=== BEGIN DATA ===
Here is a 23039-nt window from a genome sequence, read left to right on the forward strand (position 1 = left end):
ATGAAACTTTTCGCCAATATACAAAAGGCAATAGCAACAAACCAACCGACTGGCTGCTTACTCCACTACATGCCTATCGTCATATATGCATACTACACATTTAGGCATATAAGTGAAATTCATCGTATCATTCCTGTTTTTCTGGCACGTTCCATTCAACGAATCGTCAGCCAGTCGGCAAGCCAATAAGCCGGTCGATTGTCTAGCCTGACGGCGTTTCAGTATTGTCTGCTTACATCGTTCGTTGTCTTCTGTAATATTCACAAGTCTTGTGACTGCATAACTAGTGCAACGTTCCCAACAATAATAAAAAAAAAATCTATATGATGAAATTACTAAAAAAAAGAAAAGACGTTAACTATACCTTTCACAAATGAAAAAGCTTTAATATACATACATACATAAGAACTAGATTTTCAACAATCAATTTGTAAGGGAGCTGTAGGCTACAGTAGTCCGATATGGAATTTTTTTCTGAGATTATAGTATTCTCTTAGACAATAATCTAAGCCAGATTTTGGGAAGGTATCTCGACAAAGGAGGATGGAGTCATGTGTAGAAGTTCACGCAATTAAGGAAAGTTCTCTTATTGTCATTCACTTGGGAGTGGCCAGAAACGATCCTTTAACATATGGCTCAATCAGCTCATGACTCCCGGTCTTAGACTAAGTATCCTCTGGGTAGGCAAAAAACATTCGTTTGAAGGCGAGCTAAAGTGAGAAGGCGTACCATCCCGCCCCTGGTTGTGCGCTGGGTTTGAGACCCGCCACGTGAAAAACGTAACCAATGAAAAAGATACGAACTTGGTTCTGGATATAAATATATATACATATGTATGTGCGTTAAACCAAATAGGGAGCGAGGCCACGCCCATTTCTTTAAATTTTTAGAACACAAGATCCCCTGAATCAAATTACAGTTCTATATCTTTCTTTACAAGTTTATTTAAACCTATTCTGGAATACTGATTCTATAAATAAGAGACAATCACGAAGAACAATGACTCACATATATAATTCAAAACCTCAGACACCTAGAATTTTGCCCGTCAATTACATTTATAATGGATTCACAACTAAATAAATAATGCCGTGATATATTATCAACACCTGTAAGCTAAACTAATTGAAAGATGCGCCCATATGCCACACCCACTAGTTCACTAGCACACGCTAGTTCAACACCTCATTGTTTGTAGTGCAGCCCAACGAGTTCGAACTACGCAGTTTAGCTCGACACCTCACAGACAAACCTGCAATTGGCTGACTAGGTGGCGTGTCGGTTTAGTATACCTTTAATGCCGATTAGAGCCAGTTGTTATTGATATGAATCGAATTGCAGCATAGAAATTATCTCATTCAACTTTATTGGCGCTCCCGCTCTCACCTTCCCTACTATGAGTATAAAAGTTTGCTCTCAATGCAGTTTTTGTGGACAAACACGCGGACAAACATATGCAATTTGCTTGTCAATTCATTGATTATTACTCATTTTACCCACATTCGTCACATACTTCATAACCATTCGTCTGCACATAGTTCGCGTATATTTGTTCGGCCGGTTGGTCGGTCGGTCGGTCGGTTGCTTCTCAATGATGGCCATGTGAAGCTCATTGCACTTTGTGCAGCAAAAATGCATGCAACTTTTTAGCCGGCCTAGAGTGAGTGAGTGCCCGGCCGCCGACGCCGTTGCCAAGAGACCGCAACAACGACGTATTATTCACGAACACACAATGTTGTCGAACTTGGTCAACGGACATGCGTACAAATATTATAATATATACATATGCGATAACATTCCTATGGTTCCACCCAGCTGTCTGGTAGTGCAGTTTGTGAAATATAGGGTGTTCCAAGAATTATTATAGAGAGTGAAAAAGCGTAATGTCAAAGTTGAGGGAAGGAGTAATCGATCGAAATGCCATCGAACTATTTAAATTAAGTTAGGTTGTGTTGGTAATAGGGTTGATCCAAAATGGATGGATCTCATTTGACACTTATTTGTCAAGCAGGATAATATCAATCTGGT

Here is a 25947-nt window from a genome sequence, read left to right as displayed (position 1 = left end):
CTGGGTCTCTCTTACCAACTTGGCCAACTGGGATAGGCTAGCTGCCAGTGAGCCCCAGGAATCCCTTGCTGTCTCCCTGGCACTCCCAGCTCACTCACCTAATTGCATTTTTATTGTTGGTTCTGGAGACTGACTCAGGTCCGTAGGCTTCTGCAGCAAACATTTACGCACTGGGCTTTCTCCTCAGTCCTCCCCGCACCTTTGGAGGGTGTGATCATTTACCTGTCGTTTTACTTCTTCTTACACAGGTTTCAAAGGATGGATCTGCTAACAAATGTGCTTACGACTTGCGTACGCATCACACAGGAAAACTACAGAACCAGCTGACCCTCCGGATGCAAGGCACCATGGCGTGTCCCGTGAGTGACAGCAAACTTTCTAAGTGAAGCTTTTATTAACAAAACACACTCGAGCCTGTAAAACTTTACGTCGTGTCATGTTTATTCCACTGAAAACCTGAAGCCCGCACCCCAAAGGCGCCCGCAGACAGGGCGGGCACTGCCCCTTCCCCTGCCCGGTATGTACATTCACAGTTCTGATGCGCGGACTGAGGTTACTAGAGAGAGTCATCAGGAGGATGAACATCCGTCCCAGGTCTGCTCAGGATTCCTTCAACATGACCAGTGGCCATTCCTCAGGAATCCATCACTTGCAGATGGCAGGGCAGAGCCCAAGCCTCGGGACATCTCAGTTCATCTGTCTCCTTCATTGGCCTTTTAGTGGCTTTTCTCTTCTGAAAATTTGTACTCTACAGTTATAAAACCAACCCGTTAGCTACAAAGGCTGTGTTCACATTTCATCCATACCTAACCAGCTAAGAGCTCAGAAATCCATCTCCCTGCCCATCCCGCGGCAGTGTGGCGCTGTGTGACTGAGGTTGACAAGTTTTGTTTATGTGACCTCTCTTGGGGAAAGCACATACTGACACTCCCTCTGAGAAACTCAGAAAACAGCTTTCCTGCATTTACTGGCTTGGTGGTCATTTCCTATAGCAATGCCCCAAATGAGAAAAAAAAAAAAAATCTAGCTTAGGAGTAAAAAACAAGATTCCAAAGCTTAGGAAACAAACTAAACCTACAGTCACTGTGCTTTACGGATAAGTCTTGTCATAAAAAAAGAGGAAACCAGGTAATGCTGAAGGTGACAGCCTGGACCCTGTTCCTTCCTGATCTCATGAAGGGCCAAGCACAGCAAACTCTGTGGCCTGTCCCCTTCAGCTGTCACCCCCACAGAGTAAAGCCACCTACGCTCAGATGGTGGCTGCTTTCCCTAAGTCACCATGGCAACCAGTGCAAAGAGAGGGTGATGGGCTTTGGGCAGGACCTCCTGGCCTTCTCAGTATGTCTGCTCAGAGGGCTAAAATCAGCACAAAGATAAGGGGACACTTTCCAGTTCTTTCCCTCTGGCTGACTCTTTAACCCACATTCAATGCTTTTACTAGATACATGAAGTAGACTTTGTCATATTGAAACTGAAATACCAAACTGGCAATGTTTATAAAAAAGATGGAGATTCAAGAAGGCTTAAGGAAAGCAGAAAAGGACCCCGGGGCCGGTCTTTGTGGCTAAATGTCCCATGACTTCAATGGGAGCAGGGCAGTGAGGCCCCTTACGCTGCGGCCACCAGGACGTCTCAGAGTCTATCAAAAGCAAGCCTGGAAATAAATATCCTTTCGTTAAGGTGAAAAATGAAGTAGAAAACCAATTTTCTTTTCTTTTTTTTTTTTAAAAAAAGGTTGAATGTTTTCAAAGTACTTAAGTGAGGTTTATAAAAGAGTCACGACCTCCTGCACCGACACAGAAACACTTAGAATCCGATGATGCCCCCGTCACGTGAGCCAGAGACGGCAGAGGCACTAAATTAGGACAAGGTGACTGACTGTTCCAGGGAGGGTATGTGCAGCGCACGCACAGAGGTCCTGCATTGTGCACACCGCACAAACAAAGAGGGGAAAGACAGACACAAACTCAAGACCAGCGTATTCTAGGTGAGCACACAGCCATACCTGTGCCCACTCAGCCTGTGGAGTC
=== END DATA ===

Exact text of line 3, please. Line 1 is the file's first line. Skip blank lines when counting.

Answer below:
Here is a 25947-nt window from a genome sequence, read left to right as displayed (position 1 = left end):